A Primer on Institutional Equity Capital
There are many institutional equity funds that individually manage hundreds of millions of dollars and collectively manage tens of billions of dollars. Their sole purpose is to invest in equity partnerships with local real estate professionals. Understanding the genesis of these funds and their objectives will shed light on ways in which real estate developers may utilize these funds in implementing their strategic plans.
Investment through the 80’s
Real Estate equity capital was traditionally raised through several sources—private equity, life insurance companies, pension funds, and savings & loans. The private sources were what they remain today—nice to find but likely limited in capacity compared with its institutional brethren. Life company and direct pension fund capital was, and is, bureaucratic by nature. Attaining this capital was beneficial to developers but usually required a lengthy and tedious funding process. Many developers also financed their projects through savings and loan institutions. Thanks mostly to then current tax laws, many projects were funded based on depreciation tax benefits rather than economic fundamentals. All was well in the commercial real estate world but for the impending doom of recession and tax reform.
A New World
The 1986 Tax Reform Act essentially eliminated the depreciation tax benefits that spurred so much development. By the close of the 80’s, the country began to enter a recession. A significant volume of real estate loans became insolvent jeopardizing many financial institutions’ regulatory standing. To address the situation, Congress formed the Resolution Trust Corporation (RTC) to oversee these troubled institutions and restructure or liquidate their loan portfolios.
This was an interesting turning point in commercial real estate’s financing fundamentals. Until this time, real estate investment was a foreign concept to most Wall Street professionals. However, Wall Street recognized the opportunity to buy loan portfolios for pennies on the dollar, restructure or foreclose the loans, add value to and stabilize the underlying assets, and exit by profitably selling the investments. These first “opportunity funds” forged the path for restructuring the real estate capital markets. Investment banks began issuing new real estate loans that were subsequently securitized and sold to investors on the secondary market.
The Next Step
In a seemingly natural progression, many investment banks and the new opportunity funds began forming discretionary real estate equity funds in the mid-90’s. These entrepreneurial professionals raised equity capital from pension funds, endowments, and high-net worth individuals. Unlike traditional pension funds and life companies, the managers of these new funds were, and continue to be, characterized by entrepreneurial traits. Most developers will recognize and identify with these characteristics—transaction driven, decisive, and opportunistic.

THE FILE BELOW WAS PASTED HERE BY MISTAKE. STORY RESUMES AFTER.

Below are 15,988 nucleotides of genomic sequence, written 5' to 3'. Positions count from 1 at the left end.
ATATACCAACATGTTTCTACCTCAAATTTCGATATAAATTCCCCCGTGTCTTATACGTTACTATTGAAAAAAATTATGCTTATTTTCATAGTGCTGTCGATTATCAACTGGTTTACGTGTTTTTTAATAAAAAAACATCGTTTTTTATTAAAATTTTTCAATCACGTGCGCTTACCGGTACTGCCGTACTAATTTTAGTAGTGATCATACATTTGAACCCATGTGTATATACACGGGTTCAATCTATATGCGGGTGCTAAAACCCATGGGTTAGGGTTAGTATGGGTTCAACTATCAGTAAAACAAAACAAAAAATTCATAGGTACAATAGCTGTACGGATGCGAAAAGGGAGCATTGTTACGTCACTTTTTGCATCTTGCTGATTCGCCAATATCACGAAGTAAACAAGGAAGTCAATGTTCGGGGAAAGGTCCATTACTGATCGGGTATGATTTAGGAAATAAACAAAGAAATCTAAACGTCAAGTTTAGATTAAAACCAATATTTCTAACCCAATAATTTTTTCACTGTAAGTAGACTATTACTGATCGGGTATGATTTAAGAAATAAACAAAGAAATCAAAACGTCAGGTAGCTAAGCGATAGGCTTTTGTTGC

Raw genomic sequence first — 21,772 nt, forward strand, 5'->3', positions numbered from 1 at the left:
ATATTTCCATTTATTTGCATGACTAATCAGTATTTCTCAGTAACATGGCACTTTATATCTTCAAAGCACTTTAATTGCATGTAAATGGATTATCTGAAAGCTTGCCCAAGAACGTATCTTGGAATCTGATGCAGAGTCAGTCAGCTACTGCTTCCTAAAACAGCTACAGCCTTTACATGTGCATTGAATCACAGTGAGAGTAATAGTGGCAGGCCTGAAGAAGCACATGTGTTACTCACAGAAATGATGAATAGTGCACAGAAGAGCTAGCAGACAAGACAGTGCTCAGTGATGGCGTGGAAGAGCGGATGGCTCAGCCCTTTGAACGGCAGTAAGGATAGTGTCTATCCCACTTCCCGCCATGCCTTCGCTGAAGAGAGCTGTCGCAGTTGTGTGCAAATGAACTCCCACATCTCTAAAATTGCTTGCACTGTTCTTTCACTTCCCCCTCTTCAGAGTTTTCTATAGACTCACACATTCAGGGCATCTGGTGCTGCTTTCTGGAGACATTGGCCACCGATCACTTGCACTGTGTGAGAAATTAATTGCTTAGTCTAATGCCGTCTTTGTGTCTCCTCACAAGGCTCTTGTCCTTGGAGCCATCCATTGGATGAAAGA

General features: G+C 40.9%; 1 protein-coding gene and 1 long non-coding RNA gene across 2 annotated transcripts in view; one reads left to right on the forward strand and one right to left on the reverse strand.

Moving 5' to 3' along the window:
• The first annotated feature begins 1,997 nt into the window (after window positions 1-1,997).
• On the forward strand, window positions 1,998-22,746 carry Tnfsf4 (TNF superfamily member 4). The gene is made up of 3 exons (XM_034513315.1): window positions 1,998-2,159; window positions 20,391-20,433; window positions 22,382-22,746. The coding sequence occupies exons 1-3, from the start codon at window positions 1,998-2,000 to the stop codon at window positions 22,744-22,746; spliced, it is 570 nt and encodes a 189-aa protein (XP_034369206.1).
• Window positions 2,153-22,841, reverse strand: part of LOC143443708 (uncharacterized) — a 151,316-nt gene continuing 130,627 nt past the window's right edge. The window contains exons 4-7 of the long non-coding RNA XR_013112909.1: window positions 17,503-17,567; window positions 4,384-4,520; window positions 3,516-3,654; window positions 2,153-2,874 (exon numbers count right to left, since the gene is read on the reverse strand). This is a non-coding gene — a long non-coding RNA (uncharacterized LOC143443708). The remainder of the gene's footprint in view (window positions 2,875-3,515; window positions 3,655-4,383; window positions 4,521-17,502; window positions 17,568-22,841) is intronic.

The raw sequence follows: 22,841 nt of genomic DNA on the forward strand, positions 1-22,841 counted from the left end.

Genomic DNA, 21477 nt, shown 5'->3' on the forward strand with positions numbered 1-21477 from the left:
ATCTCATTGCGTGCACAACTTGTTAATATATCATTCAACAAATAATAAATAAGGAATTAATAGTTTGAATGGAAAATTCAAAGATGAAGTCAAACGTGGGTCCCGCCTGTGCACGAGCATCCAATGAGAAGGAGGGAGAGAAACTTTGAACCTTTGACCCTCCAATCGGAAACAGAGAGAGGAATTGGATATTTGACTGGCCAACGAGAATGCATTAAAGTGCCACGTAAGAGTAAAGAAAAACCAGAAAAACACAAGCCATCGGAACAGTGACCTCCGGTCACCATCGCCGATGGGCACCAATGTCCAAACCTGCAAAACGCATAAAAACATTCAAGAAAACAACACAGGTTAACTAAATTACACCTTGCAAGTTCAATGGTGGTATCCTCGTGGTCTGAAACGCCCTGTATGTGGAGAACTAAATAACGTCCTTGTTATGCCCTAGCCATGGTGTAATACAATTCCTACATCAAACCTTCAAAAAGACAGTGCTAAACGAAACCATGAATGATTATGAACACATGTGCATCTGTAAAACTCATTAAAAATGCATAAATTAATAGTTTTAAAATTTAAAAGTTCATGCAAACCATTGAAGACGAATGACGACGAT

Profiling the Funds
No two funds or investment programs are alike. However, most funds have some underlying fundamentals in common that should be of interest to developers. The most important point to understand is that investors in any specific fund expect certain minimum returns. These returns are determined by a combination of market dynamics and a particular fund’s investment purpose. For instance, a pension fund may allocate more or less money to real estate depending on its investment alternatives such as stocks or bonds. Another example is perhaps economic conditions favor funds that invest in multi-family rather than class A office space.
Such concerns are strategically considered by fund promoters when raising a fund. Whatever factors and threshold returns exist, the point to appreciate is that funds and their managers only make significant money once the promised returns are achieved. This inherently makes fund managers entrepreneurs rather than bureaucrats. Investment decisions are made at the fund level and require no approval from their investors. This accomplishes several things that developers may find germane to their objectives. First, the funds’ discretionary nature translates to greater efficiency compared to other institutional capital. Second, fund managers have great flexibility in structuring transactions once minimum returns are achieved.
Discretionary institutional equity funds have grown in size and stature through the years. While the funds continue to adapt to the competitive environment in which they operate, they are certain to remain an integral component of commercial real estate finance. Real estate developers and investors with the client profile described in this website should seriously consider an institutional equity partner to help meet their strategic objectives.
Through its long-standing relationships with institutional equity funds, Mayer Capital Partners understands the investment world described above. If a long term capital partner fits your strategic plan, let us assist you in the process. Review our senior management and transaction history. Contact a Mayer Capital partner to discuss your specific situation. We will be pleased to discuss our capabilities relative to your needs. We look forward to hearing from you. All inquires will be held in strictest confidence.